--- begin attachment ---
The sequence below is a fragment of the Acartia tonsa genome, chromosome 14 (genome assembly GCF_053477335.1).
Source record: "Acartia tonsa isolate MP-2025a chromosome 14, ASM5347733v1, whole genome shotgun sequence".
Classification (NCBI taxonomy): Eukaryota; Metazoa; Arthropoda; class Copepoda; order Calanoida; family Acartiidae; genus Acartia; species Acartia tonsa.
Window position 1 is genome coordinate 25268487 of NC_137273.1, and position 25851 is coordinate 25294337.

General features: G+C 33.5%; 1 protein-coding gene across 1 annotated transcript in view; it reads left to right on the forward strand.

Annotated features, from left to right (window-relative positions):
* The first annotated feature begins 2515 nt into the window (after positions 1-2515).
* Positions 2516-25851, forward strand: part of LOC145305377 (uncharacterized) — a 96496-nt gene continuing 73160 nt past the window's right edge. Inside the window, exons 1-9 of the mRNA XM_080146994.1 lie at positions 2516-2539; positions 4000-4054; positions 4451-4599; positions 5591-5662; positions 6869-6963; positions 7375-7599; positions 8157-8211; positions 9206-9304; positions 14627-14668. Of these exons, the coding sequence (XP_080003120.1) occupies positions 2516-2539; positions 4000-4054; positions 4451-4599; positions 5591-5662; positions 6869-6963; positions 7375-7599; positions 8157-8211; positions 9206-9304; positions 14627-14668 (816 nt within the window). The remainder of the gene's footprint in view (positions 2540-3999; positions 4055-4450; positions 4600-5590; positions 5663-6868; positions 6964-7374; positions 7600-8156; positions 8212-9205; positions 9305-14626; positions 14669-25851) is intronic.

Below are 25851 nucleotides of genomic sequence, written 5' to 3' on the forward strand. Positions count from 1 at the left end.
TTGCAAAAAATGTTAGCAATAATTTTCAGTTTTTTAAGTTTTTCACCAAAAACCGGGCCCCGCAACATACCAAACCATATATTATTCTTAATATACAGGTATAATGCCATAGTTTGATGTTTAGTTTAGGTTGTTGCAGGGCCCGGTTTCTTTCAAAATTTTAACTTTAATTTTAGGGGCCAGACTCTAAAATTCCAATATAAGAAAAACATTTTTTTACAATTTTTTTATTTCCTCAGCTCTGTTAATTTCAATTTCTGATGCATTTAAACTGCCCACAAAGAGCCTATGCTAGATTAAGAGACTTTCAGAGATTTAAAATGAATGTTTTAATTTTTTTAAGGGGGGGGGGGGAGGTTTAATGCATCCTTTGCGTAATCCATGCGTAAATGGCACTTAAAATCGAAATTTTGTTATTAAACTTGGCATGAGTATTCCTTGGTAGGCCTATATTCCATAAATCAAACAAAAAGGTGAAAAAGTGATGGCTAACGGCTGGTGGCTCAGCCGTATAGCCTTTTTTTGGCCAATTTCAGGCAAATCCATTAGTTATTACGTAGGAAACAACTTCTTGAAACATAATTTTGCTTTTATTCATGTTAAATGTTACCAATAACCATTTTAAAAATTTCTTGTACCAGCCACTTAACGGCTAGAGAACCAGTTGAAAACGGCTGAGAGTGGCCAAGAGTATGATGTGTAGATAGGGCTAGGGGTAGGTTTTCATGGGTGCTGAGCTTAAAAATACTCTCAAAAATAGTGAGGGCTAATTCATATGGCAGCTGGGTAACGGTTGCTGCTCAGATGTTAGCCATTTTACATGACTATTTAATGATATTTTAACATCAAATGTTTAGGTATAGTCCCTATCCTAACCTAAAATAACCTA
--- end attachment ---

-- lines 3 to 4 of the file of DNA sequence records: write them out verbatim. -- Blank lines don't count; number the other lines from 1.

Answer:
Classification (NCBI taxonomy): Eukaryota; Metazoa; Arthropoda; class Copepoda; order Calanoida; family Acartiidae; genus Acartia; species Acartia tonsa.
Window position 1 is genome coordinate 25268487 of NC_137273.1, and position 25851 is coordinate 25294337.